Understanding VOCs

Posted April 8th, 2022

VOCs For Non-Scientists: Understanding, Detecting, Removing

Note: Below is a straightforward explanation of the highly problematic group of water contaminants known as VOCs. The article is from the Calgon Carbon Corporation, a leading supplier of water treatment media. We’ve edited a bit for clarity.

Volatile organic compounds (VOCs) are a large class of substances that may be found in various water sources. What follows is a straightforward guide to understanding VOCs, specifically, what qualifies a compound as a VOC, how to detect them, and how to treat and remove them from the water system.

As the name implies, a VOC is defined primarily by two things. The first is that the chemical is volatile, which means that it easily changes state from liquid to gas with a relatively small amount of energy. Most VOCs have a comparatively low molecular weight, which is one of the reasons for this volatility. The other key defining factor is that it is organic, meaning the molecule is composed primarily of carbon atoms.

Most VOCs are manmade products, although a few, such as acetone, are also naturally occurring.  Nearly all VOCs end up in the water supply via industrial processes, chemical spills, or other human activity.  Half come from industrial processes, 45% from motor vehicles, and 5% from consumer solvents.

Federally regulated VOCs are listed under the Safe Drinking Water Act (SDWA). Of course, each individual state may have its own list of regulated VOCs beyond those in the SDWA.

For regulated VOCs, the EPA and state agencies set two levels for each chemical: a maximum contaminant level (MCL) and a maximum contaminant level goal (MCLG). The MCL is the largest permissible concentration of the chemical in water, while the MCLG is the concentration at which there is no known or expected health risk.

VOC Types And Properties

Not all VOCs behave the same. There are three sub-classifications of VOCs based on their boiling points:

  1. VVOCs (very volatile organic compounds). With boiling points of <0°C to 50-100°C, many of these exist solely in a gaseous state. Examples include butane, propane, and trichloromethane.
  2. VOCs (volatile organic compounds). Although the term VOC is often used to describe chemicals from all three subcategories, technically it applies only to those with boiling points in the 50-100°C to 240-260°C range. Some examples are ethanol, acetone, and vinyl chloride.
  3. SVOCs (semi-volatile organic compounds). The least volatile subclass is defined by boiling points from 240-260°C to 380-400°C.  Phthalates, many pesticides (including DDT), and nitrobenzene are some such examples.

VOCs can be further categorized as either hydrophobic (repel water) or hydrophilic (attract water). Hydrophobic VOCs (e.g., benzene) usually have smaller molecular weights and do not dissolve easily in water, which makes them relatively easier to move to a gaseous state. By contrast, hydrophilic VOCs (e.g., acetone) tend to have higher molecular weights and are more easily dissolved in water, which makes them relatively harder to move into a gaseous state.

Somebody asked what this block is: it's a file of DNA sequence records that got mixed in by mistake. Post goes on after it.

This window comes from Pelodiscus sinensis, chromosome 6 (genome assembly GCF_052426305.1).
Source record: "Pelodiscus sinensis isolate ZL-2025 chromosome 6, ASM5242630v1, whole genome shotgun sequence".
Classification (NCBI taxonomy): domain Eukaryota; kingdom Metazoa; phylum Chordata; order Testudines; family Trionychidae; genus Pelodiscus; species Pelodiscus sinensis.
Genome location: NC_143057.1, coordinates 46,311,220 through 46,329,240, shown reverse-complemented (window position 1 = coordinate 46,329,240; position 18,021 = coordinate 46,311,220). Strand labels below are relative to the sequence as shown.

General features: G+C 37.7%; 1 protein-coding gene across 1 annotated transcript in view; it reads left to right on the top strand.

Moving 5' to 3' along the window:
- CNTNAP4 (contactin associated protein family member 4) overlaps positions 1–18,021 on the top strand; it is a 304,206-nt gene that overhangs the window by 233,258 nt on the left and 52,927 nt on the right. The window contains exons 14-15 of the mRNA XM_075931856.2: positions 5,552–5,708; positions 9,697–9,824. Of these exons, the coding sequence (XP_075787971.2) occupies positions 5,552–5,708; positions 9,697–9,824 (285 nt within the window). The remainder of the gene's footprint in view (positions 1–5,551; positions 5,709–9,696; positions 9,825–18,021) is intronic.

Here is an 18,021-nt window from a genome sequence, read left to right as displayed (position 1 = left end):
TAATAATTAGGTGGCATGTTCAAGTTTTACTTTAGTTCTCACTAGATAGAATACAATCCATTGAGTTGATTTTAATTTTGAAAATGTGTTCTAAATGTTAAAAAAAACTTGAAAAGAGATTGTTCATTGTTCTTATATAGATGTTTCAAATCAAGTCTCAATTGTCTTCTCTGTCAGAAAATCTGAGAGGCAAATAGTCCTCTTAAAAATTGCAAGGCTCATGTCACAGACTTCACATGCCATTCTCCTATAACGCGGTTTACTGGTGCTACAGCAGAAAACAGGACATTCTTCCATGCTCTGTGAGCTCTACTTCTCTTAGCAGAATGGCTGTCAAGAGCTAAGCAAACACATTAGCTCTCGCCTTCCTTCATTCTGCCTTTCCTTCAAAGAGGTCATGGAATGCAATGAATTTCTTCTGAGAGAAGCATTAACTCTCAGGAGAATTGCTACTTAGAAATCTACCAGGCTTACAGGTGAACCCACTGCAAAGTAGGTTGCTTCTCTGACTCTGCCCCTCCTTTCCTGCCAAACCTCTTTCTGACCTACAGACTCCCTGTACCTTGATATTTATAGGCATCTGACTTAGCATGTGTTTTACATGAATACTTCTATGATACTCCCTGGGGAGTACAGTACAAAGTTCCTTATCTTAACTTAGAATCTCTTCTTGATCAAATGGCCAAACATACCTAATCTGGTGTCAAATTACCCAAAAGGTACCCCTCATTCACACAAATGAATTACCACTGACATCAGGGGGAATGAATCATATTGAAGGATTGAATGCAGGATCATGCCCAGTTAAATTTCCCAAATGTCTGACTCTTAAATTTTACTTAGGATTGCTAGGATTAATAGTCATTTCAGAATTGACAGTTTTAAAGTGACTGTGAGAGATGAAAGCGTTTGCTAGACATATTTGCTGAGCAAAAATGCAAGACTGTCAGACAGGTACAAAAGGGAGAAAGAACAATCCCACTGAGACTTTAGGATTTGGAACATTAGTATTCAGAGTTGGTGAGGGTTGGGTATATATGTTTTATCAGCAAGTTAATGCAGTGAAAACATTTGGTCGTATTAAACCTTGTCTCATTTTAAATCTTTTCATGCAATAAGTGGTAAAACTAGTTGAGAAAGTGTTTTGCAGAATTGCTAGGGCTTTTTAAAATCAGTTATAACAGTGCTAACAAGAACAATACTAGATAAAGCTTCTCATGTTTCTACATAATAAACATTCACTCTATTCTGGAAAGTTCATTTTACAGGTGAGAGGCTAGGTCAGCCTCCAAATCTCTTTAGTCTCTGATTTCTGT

Removing VOCs From Water

There are two primary methods for removing VOCs from source water.

Air Stripping. The process of forcing air through water works well on VOCs with lower boiling points (especially VVOCs) and/or those that are hydrophobic. This includes chemicals such as vinyl chloride, methyl chloride, chlorofluorocarbons, and methane.

Activated Carbon. Higher-molecular-weight VOCs won’t be as responsive to air stripping. For these chemicals, a granular activated carbon (GAC) filter is a more effective solution. The activated carbon can adsorb most VOCs, including those that are more difficult to remove via air stripping. Because VOCs diffuse quickly through the carbon bed, however, it is important to ensure the carbon has a high iodine number. Usually, about 1,000 to 1,100 is ideal to reduce the number of changeouts.

Establishing A Buffer For VOCs

It’s rare for water treatment plants to discover new VOCs in their source water. Most water systems are well established, and the challenge is less about tackling a previously unencountered chemistry but rather struggling to meet established and new MCLs.

That said, chemical spills can happen anywhere. For example, a city that pulls from a riverway with heavy boat traffic is always susceptible to some type of spill, as anything that is on a boat can end up in the water. Even chemical spills on land, such as a tipped gas tanker, can result in VOCs in groundwater. A GAC system that is in place for everyday VOCs will act as a buffer, ready to adsorb new contaminants should they enter the source water.

Source: Calgon Carbon Corporation

Pure Water Gazette Fair Use Statement

Pure Water Gazette Afternote

A much more complete listing of commonly encountered VOCs can be found on the Pure Water Occasional website.  Calgon Corporation’s article is intended mainly for water treatment plant operators. Treatment options for residential users do not include air stripping. For residential use,  activated carbon is by far the best protection. Coconut shell carbon is generally regarded as the treatment of choice for VOCs and this can be in the form of carbon beds (backwashing whole house filters), cartridge style whole house or drinking water filters filters, or the carbon filters that are part of undersink reverse osmosis units. The main thing to know about VOC protection with carbon filters is that VOCs are much more difficult to remove than chlorine. For VOC removal filters need a slower flow rate to allow more residence time and more frequent replacement.  The need for frequent replacement and slower flow rates is evident in the following from the spec sheet of the CTO Plus coconut shell carbon block.  Capacity in gallons:

  • Chlorine: 240,000 @ 7 gpm,
  • Chloramine: 12,000 @ 3 gpm,
  • PFAS: 21,000 @ 3 gpm,
  • VOC: 4,500 @ 2 gpm